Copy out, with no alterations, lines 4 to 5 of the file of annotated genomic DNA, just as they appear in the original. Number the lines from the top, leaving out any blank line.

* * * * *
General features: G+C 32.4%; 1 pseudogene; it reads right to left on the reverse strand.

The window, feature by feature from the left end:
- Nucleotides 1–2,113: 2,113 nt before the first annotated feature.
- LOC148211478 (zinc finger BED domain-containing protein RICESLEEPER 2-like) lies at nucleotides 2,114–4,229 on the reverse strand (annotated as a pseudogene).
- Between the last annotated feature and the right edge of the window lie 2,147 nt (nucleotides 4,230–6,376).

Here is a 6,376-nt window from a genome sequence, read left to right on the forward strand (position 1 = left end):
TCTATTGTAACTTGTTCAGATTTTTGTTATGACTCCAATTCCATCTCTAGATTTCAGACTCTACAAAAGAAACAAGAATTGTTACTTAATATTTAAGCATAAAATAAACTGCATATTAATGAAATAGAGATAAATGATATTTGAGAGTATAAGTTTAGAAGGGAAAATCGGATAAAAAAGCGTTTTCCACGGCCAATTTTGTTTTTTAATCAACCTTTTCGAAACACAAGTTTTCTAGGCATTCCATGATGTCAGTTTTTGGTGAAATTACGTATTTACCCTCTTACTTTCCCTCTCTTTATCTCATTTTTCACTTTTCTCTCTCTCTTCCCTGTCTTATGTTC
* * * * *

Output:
- LOC148211478 (zinc finger BED domain-containing protein RICESLEEPER 2-like) lies at nucleotides 2,114–4,229 on the reverse strand (annotated as a pseudogene).
- Between the last annotated feature and the right edge of the window lie 2,147 nt (nucleotides 4,230–6,376).